Photo courtesy of Eureka Springs Historical Museum
In honor of the 128th Eureka Springs Alumni Association Banquet that will take place on Saturday, May 26, at the Inn of the Ozarks Convention Center, today we will showcase the man who started it all — Professor C.S. Barnett.
Professor Barnett and wife Adda, along with their four children, came to Eureka Springs in 1889 from Bowling Green Ky., where he attended Ogden College. There was no other man living in Eureka Springs who did so much for education as Professor Barnett. He served 38 years as superintendent of Eureka Springs schools, and taught English and literature. His wife also a primary teacher, and for several years, principal of the grammar school.
In accepting the position of superintendent of schools, Professor Barnett set for himself a stupendous undertaking —building a good school system. Many obstacles confronted him. No planning had ever been made for an educational process, and in respect to financing a school, there was no money except for a school tax of 5 mills. The district owned no land, schools were held in old buildings where broken windows were stuffed with rags. There was no high school and the teachers had no formal education. Barnett himself was paid a very small salary, as the finances of the school board were limited. He spent much of his salary on books and experiments for his classrooms, demonstrating his dedication to education. Little by little, Professor Barnett brought the schools forward, and a new spirit of pride and respect was at work for both students and parents.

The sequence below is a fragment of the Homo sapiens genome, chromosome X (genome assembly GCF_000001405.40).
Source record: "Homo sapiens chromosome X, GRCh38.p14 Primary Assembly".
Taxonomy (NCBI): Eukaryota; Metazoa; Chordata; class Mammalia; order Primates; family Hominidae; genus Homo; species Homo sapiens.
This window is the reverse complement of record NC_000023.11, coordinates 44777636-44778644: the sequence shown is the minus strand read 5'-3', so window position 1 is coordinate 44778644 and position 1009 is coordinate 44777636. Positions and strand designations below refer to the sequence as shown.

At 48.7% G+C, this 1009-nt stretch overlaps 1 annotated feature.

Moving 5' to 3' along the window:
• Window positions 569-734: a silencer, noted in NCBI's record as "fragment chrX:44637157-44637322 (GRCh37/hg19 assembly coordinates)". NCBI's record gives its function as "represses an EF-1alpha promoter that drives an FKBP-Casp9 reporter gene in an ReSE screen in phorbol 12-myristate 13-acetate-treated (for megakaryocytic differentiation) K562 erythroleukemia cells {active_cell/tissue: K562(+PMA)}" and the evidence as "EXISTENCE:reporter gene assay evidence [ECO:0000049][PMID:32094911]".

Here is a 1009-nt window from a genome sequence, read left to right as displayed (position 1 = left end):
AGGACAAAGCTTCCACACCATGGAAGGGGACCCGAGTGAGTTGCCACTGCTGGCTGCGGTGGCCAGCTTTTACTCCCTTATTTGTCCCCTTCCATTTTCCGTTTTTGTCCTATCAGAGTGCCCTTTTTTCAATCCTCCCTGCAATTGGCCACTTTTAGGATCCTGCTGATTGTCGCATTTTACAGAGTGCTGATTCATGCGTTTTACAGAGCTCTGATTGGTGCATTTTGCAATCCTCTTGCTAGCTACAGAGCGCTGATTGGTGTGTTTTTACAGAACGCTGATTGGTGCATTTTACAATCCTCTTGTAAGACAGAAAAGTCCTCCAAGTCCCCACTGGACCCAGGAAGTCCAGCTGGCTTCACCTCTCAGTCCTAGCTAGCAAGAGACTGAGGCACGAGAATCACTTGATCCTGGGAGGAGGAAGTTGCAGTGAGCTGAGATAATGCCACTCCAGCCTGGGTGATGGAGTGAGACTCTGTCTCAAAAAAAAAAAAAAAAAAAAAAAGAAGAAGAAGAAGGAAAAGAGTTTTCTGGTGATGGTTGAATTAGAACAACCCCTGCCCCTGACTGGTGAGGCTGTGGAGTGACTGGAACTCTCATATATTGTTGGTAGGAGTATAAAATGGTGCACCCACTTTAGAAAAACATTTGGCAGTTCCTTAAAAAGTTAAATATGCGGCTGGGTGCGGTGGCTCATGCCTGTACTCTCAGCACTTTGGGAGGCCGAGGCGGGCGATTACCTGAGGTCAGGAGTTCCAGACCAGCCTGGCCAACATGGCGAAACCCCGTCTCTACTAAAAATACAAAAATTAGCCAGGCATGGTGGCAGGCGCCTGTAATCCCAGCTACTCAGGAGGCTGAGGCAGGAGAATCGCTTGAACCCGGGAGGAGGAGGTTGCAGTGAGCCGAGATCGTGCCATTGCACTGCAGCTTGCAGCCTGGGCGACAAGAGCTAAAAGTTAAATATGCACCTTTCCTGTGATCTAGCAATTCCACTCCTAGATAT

Professor Barnett’s ‘School Notes’ column was published in the local newspapers, and he appealed again and again for a new school. At the close of the school year in 1890, he wrote, ‘If before another year you concentrate all of your interests in good schools — all of your hopes for the future of your children —we will see, rising majestically from one of our mountains, a public school building worthy of your children.’ Finally, in 1892, a substantial brick building was erected on a mountain near the Crescent Hotel, the W.H. Reid School, otherwise known as the Old Red Brick Schoolhouse.
Professor Barnett also founded the Eureka Springs High School Alumni Association. This group is still active, and celebrates 128 years this year. So, as an alumnus, I challenge all current Eureka Springs Alumni to support this longstanding organization. If you do not attend the banquet, please help by sending in yearly dues. Let’s attempt to keep Professor Barnett’s legacy alive by our participation.
— Stephanie Stodden, Museum Operations Manager